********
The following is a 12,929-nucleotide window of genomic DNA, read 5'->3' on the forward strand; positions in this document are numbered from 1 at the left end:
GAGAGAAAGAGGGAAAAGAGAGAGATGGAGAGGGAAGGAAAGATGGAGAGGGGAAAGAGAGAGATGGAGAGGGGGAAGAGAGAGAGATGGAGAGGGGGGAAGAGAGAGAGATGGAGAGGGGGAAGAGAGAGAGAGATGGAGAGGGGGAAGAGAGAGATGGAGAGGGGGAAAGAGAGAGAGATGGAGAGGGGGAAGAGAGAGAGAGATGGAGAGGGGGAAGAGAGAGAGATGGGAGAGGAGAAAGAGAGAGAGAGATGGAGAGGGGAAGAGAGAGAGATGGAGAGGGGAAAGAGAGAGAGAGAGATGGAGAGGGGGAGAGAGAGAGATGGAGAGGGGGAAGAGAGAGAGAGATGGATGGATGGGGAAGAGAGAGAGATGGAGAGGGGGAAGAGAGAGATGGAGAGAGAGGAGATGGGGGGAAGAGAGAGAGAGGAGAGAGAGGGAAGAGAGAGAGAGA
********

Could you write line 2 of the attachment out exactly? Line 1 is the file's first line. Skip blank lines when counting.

GAGAGAAAGAGGGAAAAGAGAGAGATGGAGAGGGAAGGAAAGATGGAGAGGGGAAAGAGAGAGATGGAGAGGGGGAAGAGAGAGAGATGGAGAGGGGGGAAGAGAGAGAGATGGAGAGGGGGAAGAGAGAGAGAGATGGAGAGGGGGAAGAGAGAGATGGAGAGGGGGAAAGAGAGAGAGATGGAGAGGGGGAAGAGAGAGAGAGATGGAGAGGGGGAAGAGAGAGAGATGGGAGAGGAGAAAGAGAGAGAGAGATGGAGAGGGGAAGAGAGAGAGATGGAGAGGGGAAAGAGAGAGAGAGAGATGGAGAGGGGGAGAGAGAGAGATGGAGAGGGGGAAGAGAGAGAGAGATGGATGGATGGGGAAGAGAGAGAGATGGAGAGGGGGAAGAGAGAGATGGAGAGAGAGGAGATGGGGGGAAGAGAGAGAGAGGAGAGAGAGGGAAGAGAGAGAGAGA